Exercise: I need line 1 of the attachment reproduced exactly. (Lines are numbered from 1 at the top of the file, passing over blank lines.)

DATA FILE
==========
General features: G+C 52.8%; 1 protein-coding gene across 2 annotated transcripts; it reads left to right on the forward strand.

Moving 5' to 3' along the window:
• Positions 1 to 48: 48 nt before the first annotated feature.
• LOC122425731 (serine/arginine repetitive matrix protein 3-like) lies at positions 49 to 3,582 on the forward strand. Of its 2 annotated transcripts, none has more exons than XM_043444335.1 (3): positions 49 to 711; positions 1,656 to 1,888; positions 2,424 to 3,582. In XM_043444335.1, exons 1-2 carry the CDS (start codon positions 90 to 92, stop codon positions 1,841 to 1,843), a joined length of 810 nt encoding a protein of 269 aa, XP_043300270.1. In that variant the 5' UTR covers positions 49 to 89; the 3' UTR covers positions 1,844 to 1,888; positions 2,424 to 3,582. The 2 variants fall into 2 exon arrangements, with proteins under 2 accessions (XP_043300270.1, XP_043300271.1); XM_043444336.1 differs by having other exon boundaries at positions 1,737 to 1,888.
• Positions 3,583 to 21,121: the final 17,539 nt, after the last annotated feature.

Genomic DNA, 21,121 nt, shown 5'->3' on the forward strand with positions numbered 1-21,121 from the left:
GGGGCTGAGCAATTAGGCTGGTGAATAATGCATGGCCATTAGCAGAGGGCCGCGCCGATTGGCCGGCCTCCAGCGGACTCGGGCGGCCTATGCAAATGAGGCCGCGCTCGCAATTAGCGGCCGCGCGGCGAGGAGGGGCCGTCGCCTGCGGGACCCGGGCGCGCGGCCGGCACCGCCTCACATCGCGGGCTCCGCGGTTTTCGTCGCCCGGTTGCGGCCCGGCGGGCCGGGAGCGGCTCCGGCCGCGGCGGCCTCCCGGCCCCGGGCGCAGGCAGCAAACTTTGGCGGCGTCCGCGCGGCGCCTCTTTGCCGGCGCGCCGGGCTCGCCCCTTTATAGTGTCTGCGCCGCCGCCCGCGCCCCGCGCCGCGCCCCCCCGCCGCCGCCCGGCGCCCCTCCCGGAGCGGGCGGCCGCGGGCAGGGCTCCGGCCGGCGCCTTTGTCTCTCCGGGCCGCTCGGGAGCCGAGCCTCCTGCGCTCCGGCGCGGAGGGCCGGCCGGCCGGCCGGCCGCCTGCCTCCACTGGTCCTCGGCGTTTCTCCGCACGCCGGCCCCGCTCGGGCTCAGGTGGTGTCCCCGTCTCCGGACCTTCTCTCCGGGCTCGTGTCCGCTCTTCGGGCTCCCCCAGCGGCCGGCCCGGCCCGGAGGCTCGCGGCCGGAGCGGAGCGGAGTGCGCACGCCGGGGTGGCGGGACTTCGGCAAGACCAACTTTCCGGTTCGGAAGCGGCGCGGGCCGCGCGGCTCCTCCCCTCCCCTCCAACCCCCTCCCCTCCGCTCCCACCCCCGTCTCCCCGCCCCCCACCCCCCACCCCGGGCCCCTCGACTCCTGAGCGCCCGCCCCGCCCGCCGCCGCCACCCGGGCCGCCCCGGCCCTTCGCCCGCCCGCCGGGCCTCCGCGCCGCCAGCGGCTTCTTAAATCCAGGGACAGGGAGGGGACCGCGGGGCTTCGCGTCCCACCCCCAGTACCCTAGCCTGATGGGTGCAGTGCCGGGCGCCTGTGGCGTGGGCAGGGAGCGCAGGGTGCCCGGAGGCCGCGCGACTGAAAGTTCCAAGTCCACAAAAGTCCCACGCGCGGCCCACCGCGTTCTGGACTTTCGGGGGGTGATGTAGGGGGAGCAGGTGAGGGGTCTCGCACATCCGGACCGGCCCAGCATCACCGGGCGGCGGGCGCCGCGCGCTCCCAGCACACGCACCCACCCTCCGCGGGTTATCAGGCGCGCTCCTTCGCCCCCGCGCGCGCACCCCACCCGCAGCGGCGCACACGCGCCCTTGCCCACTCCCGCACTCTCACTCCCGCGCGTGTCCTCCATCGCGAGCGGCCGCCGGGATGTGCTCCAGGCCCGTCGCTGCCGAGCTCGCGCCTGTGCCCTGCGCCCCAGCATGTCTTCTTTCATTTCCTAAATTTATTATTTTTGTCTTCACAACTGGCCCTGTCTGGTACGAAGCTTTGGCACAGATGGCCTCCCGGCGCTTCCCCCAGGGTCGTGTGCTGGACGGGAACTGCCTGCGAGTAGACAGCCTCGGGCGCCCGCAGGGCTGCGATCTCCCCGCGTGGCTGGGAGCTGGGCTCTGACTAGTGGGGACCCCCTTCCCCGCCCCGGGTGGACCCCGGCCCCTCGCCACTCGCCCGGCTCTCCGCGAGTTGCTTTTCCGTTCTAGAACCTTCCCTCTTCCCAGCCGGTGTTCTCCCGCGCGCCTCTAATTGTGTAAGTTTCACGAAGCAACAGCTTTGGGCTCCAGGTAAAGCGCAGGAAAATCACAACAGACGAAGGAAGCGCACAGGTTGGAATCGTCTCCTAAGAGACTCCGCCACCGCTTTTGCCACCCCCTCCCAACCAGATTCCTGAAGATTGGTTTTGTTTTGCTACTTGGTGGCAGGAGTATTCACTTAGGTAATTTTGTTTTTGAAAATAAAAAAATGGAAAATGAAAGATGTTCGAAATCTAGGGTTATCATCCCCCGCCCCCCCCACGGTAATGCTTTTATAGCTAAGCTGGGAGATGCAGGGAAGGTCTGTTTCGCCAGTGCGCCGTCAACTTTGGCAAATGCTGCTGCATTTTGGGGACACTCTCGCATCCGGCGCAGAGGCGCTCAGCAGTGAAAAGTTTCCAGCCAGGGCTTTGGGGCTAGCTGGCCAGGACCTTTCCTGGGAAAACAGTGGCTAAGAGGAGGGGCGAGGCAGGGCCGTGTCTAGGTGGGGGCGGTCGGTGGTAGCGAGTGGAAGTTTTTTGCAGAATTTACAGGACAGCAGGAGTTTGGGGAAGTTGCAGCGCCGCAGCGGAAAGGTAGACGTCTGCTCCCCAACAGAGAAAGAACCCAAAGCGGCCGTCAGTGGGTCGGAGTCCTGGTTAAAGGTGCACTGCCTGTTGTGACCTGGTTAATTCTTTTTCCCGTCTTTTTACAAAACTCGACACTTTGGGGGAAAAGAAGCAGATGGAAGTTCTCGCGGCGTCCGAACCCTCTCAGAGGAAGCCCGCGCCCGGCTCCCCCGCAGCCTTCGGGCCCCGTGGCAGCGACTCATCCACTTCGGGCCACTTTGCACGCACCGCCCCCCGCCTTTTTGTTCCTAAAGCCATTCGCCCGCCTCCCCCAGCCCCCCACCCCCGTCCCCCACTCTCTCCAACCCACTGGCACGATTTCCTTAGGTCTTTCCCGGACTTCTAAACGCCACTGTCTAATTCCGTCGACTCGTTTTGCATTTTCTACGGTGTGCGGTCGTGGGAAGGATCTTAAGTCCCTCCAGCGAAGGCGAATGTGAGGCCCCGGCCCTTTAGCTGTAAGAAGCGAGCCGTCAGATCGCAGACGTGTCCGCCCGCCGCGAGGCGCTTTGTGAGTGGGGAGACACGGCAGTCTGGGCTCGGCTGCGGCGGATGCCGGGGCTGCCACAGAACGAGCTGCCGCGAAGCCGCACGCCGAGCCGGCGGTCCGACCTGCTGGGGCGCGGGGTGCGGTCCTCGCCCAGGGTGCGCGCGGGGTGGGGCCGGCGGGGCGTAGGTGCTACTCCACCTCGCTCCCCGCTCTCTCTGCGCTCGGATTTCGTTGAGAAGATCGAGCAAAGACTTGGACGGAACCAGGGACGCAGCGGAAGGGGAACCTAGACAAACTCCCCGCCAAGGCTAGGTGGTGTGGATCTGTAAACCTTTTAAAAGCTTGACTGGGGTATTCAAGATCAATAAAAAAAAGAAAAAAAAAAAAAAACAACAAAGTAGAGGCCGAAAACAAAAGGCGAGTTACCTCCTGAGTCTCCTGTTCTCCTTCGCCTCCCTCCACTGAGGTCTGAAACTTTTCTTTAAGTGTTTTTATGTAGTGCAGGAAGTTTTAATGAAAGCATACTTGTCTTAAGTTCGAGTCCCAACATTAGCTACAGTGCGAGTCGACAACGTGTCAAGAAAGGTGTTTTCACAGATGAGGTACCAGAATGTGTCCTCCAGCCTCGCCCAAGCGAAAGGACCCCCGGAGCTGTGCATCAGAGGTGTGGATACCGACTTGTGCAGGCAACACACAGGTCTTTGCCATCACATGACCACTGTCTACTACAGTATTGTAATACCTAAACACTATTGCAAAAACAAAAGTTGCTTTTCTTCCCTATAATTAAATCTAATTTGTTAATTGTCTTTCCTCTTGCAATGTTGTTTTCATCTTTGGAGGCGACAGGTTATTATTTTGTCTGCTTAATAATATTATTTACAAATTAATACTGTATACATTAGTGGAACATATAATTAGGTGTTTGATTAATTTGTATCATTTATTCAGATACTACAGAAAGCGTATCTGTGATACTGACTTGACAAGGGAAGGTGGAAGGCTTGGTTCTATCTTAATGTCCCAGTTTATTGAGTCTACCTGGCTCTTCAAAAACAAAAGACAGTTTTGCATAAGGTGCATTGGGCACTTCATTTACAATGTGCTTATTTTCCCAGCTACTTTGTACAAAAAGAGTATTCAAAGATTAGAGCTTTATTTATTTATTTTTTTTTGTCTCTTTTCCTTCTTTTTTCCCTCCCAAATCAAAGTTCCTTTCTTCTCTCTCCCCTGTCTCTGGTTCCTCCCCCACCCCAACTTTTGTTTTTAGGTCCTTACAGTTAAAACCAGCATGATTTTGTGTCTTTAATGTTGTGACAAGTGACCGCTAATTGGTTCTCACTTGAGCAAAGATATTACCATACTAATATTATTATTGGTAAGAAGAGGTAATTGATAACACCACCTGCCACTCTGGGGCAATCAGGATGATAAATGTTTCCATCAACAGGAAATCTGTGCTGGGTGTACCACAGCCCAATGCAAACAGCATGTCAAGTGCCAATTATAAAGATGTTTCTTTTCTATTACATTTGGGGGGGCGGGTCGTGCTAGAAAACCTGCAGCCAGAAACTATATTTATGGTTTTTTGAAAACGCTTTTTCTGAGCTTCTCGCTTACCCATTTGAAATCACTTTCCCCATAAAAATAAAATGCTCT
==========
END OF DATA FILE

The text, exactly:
General features: G+C 52.8%; 1 protein-coding gene across 2 annotated transcripts; it reads left to right on the forward strand.